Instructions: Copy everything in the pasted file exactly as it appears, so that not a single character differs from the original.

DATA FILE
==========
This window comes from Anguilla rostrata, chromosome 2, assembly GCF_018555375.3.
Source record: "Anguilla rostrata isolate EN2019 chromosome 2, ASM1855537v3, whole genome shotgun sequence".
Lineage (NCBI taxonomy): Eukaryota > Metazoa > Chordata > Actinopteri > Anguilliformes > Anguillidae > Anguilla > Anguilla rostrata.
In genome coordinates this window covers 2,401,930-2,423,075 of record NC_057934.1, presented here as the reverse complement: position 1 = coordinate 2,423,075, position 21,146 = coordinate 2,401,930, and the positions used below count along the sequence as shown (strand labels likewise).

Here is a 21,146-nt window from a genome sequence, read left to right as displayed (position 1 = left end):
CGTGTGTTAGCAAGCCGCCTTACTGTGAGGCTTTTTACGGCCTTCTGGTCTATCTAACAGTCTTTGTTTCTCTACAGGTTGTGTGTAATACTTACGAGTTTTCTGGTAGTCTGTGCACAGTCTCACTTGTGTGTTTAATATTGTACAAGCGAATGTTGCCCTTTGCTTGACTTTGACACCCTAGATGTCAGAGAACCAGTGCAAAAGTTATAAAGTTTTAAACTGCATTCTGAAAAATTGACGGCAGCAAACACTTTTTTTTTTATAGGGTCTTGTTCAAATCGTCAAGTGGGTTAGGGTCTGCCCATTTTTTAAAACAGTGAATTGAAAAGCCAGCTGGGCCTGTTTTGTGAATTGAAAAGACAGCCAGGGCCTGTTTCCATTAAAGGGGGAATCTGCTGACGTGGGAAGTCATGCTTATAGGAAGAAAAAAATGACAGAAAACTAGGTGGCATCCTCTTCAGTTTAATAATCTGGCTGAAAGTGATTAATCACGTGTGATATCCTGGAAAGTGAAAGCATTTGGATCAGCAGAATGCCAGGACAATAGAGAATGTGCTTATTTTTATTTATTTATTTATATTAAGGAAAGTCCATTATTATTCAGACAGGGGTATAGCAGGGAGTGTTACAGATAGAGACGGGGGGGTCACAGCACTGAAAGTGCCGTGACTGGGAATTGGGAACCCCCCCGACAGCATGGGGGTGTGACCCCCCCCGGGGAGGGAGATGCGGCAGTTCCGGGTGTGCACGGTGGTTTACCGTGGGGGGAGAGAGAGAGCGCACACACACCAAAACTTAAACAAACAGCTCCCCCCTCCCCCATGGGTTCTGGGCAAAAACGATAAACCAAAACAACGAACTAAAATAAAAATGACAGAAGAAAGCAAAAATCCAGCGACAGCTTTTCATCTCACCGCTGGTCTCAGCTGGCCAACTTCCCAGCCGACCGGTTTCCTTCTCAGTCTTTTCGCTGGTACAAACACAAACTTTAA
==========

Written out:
This window comes from Anguilla rostrata, chromosome 2, assembly GCF_018555375.3.
Source record: "Anguilla rostrata isolate EN2019 chromosome 2, ASM1855537v3, whole genome shotgun sequence".
Lineage (NCBI taxonomy): Eukaryota > Metazoa > Chordata > Actinopteri > Anguilliformes > Anguillidae > Anguilla > Anguilla rostrata.
In genome coordinates this window covers 2,401,930-2,423,075 of record NC_057934.1, presented here as the reverse complement: position 1 = coordinate 2,423,075, position 21,146 = coordinate 2,401,930, and the positions used below count along the sequence as shown (strand labels likewise).

Here is a 21,146-nt window from a genome sequence, read left to right as displayed (position 1 = left end):
CGTGTGTTAGCAAGCCGCCTTACTGTGAGGCTTTTTACGGCCTTCTGGTCTATCTAACAGTCTTTGTTTCTCTACAGGTTGTGTGTAATACTTACGAGTTTTCTGGTAGTCTGTGCACAGTCTCACTTGTGTGTTTAATATTGTACAAGCGAATGTTGCCCTTTGCTTGACTTTGACACCCTAGATGTCAGAGAACCAGTGCAAAAGTTATAAAGTTTTAAACTGCATTCTGAAAAATTGACGGCAGCAAACACTTTTTTTTTTATAGGGTCTTGTTCAAATCGTCAAGTGGGTTAGGGTCTGCCCATTTTTTAAAACAGTGAATTGAAAAGCCAGCTGGGCCTGTTTTGTGAATTGAAAAGACAGCCAGGGCCTGTTTCCATTAAAGGGGGAATCTGCTGACGTGGGAAGTCATGCTTATAGGAAGAAAAAAATGACAGAAAACTAGGTGGCATCCTCTTCAGTTTAATAATCTGGCTGAAAGTGATTAATCACGTGTGATATCCTGGAAAGTGAAAGCATTTGGATCAGCAGAATGCCAGGACAATAGAGAATGTGCTTATTTTTATTTATTTATTTATATTAAGGAAAGTCCATTATTATTCAGACAGGGGTATAGCAGGGAGTGTTACAGATAGAGACGGGGGGGTCACAGCACTGAAAGTGCCGTGACTGGGAATTGGGAACCCCCCCGACAGCATGGGGGTGTGACCCCCCCCGGGGAGGGAGATGCGGCAGTTCCGGGTGTGCACGGTGGTTTACCGTGGGGGGAGAGAGAGAGCGCACACACACCAAAACTTAAACAAACAGCTCCCCCCTCCCCCATGGGTTCTGGGCAAAAACGATAAACCAAAACAACGAACTAAAATAAAAATGACAGAAGAAAGCAAAAATCCAGCGACAGCTTTTCATCTCACCGCTGGTCTCAGCTGGCCAACTTCCCAGCCGACCGGTTTCCTTCTCAGTCTTTTCGCTGGTACAAACACAAACTTTAA